A chloramphenicol resistance cassette (cat) is amplified together with an I-SceI recognition site (grey bars) from plasmid pWRG100 by PCR using primers with 40 bp homology extensions (vertical and horizontal hatching). After integration within a target gene “orfX” via λ Red-mediated recombination, the mutant can be used (A) to generate an in-frame deletion: A 80mer dsDNA is designed to comprise sequences homologous to flanking regions of orfX (cross-hatched). (B) Site-directed mutagenesis of the region adjacent to the I-SceI recognition site: is done with the help of a synthetic 80mer mutant dsDNA fragment harboring the same homologous regions used for integration of the resistance cassette (vertical and horizontal hatching). In a second λ Red-mediated recombination step the 80mer dsDNA is integrated within the genome. Use of plasmid pWRG99 at this point allows for sequential expression of I-SceI after recombination which leads to effective killing of unsuccessful recombinants by induction of DSBs (C).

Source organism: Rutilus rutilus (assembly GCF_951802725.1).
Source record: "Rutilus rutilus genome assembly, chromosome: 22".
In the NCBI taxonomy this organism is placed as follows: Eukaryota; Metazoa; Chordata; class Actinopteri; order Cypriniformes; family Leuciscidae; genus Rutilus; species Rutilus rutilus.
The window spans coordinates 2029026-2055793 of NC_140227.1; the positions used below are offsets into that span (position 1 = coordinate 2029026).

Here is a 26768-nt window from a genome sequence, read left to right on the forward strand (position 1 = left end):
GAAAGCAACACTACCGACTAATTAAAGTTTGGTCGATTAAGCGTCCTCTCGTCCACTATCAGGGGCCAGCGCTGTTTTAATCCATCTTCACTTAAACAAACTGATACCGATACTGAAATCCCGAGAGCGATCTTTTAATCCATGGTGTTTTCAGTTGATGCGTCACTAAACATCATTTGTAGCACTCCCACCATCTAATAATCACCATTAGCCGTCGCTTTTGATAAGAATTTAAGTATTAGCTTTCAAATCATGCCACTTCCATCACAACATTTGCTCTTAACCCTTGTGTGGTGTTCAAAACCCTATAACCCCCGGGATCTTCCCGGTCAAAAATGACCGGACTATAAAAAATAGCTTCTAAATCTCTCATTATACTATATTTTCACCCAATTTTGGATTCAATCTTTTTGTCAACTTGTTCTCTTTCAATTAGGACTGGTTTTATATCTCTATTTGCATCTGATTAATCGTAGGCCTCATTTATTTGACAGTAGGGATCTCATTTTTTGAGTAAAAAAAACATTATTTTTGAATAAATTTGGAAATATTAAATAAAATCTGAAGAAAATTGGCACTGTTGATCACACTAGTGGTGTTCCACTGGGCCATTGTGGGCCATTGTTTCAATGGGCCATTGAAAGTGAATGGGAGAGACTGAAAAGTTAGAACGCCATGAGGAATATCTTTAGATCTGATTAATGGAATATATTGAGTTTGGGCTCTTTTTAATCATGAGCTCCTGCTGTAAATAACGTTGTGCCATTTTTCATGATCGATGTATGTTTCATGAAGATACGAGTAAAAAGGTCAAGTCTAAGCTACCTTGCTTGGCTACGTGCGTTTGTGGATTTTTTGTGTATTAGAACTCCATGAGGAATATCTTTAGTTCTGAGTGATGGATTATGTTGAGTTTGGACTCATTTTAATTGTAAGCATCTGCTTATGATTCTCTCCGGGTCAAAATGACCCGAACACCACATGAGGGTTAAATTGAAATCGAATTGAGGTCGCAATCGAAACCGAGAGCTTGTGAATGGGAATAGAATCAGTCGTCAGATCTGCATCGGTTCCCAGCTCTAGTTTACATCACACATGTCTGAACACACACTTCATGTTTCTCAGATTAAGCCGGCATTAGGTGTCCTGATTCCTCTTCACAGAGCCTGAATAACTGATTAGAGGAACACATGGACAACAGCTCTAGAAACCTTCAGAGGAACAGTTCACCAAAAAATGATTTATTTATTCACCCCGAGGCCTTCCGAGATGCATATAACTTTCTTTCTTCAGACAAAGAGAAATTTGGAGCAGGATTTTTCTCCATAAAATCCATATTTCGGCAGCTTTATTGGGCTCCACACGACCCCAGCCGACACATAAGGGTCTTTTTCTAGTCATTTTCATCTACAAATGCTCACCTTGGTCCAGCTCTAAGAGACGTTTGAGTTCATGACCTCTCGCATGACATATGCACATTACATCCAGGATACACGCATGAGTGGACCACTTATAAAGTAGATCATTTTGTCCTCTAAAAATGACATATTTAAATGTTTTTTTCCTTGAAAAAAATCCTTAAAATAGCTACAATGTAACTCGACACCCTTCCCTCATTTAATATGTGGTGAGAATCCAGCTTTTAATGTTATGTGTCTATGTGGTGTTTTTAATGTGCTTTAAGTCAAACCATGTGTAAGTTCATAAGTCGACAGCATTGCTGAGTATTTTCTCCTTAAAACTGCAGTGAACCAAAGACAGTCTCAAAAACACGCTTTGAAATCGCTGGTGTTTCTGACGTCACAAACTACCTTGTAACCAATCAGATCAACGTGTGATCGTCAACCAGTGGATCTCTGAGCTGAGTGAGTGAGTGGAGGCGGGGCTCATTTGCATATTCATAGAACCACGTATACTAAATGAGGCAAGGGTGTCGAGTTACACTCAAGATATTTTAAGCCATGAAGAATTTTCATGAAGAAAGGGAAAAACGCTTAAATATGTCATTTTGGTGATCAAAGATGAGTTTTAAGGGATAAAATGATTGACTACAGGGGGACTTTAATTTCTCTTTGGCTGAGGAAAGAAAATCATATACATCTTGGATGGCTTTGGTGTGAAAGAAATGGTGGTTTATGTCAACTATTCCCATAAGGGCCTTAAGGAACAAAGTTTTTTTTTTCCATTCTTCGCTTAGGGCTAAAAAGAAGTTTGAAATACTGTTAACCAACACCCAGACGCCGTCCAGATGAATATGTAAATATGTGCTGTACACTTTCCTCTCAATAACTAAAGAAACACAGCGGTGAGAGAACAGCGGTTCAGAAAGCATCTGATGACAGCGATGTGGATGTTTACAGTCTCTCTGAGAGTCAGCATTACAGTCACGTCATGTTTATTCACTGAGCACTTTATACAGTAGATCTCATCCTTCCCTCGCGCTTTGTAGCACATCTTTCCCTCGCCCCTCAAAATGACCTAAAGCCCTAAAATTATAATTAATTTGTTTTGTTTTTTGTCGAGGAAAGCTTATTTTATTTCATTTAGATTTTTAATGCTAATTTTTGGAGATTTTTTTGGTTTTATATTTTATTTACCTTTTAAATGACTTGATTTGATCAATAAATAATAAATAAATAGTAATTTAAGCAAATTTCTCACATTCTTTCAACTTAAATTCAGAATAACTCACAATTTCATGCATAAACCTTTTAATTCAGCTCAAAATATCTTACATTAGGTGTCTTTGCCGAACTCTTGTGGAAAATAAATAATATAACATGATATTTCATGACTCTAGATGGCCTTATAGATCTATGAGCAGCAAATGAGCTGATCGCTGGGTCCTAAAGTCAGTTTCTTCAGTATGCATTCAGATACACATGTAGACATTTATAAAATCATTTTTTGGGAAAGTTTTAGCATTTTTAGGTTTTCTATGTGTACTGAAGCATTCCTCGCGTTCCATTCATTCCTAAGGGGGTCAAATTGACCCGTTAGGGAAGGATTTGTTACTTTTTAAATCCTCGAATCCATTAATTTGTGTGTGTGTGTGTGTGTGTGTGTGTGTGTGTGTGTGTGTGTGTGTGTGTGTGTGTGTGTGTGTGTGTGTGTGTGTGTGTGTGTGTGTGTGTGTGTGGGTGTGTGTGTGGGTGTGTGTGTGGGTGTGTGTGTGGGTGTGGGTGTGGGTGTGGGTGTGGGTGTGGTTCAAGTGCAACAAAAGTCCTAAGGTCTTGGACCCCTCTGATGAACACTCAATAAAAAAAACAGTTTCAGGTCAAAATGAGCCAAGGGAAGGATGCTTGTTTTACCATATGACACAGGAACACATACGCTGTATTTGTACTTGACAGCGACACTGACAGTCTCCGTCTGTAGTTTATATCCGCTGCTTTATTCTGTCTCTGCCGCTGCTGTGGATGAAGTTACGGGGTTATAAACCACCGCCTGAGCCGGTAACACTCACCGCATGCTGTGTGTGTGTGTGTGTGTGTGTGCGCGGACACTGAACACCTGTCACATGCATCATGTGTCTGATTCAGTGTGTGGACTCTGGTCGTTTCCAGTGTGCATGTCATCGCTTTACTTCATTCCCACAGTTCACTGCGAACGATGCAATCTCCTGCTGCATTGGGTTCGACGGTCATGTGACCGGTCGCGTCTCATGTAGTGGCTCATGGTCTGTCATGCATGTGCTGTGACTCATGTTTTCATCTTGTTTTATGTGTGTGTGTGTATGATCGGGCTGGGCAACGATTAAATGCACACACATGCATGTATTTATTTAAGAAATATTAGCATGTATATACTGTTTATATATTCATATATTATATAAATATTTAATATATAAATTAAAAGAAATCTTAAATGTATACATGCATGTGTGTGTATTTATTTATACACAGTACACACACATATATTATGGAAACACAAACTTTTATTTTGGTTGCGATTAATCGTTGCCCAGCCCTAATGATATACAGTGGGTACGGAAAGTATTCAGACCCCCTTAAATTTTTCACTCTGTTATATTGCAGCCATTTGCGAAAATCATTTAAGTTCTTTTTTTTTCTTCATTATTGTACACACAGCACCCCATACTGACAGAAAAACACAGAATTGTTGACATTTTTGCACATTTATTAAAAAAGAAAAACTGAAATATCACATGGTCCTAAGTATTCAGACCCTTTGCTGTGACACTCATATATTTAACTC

The template vector for polymerase chain reaction (PCR) pKD3 contains a selectable antibiotic resistance gene (cat, Cmr) flanked by FRT sites . We added an I-SceI recognition site to this plasmid which was then designated pWRG100. To achieve an independently controllable expression of I-SceI and λ Red recombinase system, we modified the Red recombinase expression plasmid pKD46 . pKD46 is a low copy, temperature-sensitive plasmid and expression of the λ Red system (Redαβγ) can be induced by addition of 10 mM L-arabinose . The pKD46 derivatives pWRG24 (tetR-I-SceI) and pWRG99 (I-SceI-tetR) harbor the endonuclease I-SceI under control of a tetracycline-inducible promoter. Both orientations of pKD46-I-SceI were compared with parental pKD46 in their ability to mediate Red recombination using primers PhoQ-Mut-for and PhoQ-Mut-rev and template pWRG100 to generate TCs. The homology extensions added to the 5′ ends of the primers target the construct to be inserted at codon 50 of phoQ which is in close proximity to codon 48 (pho-24). In case of site-directed mutagenesis, the antibiotic resistance cassette should be inserted as close as possible to the site to be mutated. Following the method described previously , both plasmid orientations had recombination efficiencies comparable to pKD46 (not shown). However, we found bacteria harboring pWRG24 were attenuated in growth (Fig. 2B). The resulting strain WRG38 featured an I-SceI recognition site and a Cmr cassette inserted at position 150 of phoQ. Strain WRG38 was cured from plasmids pWRG24 or pWRG99 by incubation at 37°C. Alternatively, phoQ150::cat/I-SceI mutation was transferred by means of P22 HT105/1 int-201 phage transduction to a fresh WT background.